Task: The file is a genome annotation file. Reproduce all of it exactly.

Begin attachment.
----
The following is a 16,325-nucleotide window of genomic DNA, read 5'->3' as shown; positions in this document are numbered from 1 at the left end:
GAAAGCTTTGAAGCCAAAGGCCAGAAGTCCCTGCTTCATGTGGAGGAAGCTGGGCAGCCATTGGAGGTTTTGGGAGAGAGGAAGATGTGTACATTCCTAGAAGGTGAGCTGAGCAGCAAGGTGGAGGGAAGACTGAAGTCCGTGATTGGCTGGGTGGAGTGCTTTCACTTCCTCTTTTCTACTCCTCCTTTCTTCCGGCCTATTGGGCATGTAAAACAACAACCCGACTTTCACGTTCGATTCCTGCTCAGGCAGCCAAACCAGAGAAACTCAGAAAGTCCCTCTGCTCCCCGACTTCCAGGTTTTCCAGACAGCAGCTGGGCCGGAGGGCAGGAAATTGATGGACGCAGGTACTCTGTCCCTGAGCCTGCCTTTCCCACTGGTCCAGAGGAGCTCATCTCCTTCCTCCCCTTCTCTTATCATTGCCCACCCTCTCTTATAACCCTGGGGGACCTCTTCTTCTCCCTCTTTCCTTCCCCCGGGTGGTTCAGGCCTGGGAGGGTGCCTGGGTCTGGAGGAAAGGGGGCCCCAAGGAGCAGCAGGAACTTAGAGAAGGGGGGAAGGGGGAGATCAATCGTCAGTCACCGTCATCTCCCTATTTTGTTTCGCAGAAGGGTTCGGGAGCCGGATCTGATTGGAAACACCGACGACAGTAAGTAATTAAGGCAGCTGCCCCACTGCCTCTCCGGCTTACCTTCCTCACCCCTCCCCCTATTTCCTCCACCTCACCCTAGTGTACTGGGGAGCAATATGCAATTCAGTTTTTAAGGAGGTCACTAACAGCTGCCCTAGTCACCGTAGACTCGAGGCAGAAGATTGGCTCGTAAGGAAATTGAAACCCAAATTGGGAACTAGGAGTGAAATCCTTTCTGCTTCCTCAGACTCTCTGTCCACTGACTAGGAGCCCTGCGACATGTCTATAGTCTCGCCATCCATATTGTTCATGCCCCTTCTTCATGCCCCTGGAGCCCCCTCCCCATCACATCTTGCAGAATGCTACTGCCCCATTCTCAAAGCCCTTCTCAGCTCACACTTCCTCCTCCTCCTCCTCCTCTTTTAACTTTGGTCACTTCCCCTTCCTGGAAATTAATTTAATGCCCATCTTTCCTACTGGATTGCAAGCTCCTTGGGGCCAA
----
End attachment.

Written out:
The following is a 16,325-nucleotide window of genomic DNA, read 5'->3' as shown; positions in this document are numbered from 1 at the left end:
GAAAGCTTTGAAGCCAAAGGCCAGAAGTCCCTGCTTCATGTGGAGGAAGCTGGGCAGCCATTGGAGGTTTTGGGAGAGAGGAAGATGTGTACATTCCTAGAAGGTGAGCTGAGCAGCAAGGTGGAGGGAAGACTGAAGTCCGTGATTGGCTGGGTGGAGTGCTTTCACTTCCTCTTTTCTACTCCTCCTTTCTTCCGGCCTATTGGGCATGTAAAACAACAACCCGACTTTCACGTTCGATTCCTGCTCAGGCAGCCAAACCAGAGAAACTCAGAAAGTCCCTCTGCTCCCCGACTTCCAGGTTTTCCAGACAGCAGCTGGGCCGGAGGGCAGGAAATTGATGGACGCAGGTACTCTGTCCCTGAGCCTGCCTTTCCCACTGGTCCAGAGGAGCTCATCTCCTTCCTCCCCTTCTCTTATCATTGCCCACCCTCTCTTATAACCCTGGGGGACCTCTTCTTCTCCCTCTTTCCTTCCCCCGGGTGGTTCAGGCCTGGGAGGGTGCCTGGGTCTGGAGGAAAGGGGGCCCCAAGGAGCAGCAGGAACTTAGAGAAGGGGGGAAGGGGGAGATCAATCGTCAGTCACCGTCATCTCCCTATTTTGTTTCGCAGAAGGGTTCGGGAGCCGGATCTGATTGGAAACACCGACGACAGTAAGTAATTAAGGCAGCTGCCCCACTGCCTCTCCGGCTTACCTTCCTCACCCCTCCCCCTATTTCCTCCACCTCACCCTAGTGTACTGGGGAGCAATATGCAATTCAGTTTTTAAGGAGGTCACTAACAGCTGCCCTAGTCACCGTAGACTCGAGGCAGAAGATTGGCTCGTAAGGAAATTGAAACCCAAATTGGGAACTAGGAGTGAAATCCTTTCTGCTTCCTCAGACTCTCTGTCCACTGACTAGGAGCCCTGCGACATGTCTATAGTCTCGCCATCCATATTGTTCATGCCCCTTCTTCATGCCCCTGGAGCCCCCTCCCCATCACATCTTGCAGAATGCTACTGCCCCATTCTCAAAGCCCTTCTCAGCTCACACTTCCTCCTCCTCCTCCTCCTCTTTTAACTTTGGTCACTTCCCCTTCCTGGAAATTAATTTAATGCCCATCTTTCCTACTGGATTGCAAGCTCCTTGGGGCCAA